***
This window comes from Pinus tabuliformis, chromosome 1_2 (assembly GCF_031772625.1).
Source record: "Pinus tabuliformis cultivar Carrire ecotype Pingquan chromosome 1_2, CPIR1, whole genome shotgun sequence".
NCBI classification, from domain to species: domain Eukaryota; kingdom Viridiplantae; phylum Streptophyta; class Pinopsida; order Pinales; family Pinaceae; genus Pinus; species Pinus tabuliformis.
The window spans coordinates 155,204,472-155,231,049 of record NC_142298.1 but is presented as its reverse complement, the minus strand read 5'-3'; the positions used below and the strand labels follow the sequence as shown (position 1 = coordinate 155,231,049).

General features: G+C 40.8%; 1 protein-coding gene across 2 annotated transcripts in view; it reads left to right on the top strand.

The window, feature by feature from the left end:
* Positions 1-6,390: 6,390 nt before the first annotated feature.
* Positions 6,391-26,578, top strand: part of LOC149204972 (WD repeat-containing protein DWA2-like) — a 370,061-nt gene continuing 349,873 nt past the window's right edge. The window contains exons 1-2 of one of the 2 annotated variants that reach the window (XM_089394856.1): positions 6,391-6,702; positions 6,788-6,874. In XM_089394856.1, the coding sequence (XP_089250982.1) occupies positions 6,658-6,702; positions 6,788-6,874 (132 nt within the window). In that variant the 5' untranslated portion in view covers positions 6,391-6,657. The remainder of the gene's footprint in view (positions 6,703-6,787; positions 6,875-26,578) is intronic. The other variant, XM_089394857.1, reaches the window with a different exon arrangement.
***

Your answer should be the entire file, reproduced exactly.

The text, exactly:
This window comes from Pinus tabuliformis, chromosome 1_2 (assembly GCF_031772625.1).
Source record: "Pinus tabuliformis cultivar Carrire ecotype Pingquan chromosome 1_2, CPIR1, whole genome shotgun sequence".
NCBI classification, from domain to species: domain Eukaryota; kingdom Viridiplantae; phylum Streptophyta; class Pinopsida; order Pinales; family Pinaceae; genus Pinus; species Pinus tabuliformis.
The window spans coordinates 155,204,472-155,231,049 of record NC_142298.1 but is presented as its reverse complement, the minus strand read 5'-3'; the positions used below and the strand labels follow the sequence as shown (position 1 = coordinate 155,231,049).

General features: G+C 40.8%; 1 protein-coding gene across 2 annotated transcripts in view; it reads left to right on the top strand.

The window, feature by feature from the left end:
* Positions 1-6,390: 6,390 nt before the first annotated feature.
* Positions 6,391-26,578, top strand: part of LOC149204972 (WD repeat-containing protein DWA2-like) — a 370,061-nt gene continuing 349,873 nt past the window's right edge. The window contains exons 1-2 of one of the 2 annotated variants that reach the window (XM_089394856.1): positions 6,391-6,702; positions 6,788-6,874. In XM_089394856.1, the coding sequence (XP_089250982.1) occupies positions 6,658-6,702; positions 6,788-6,874 (132 nt within the window). In that variant the 5' untranslated portion in view covers positions 6,391-6,657. The remainder of the gene's footprint in view (positions 6,703-6,787; positions 6,875-26,578) is intronic. The other variant, XM_089394857.1, reaches the window with a different exon arrangement.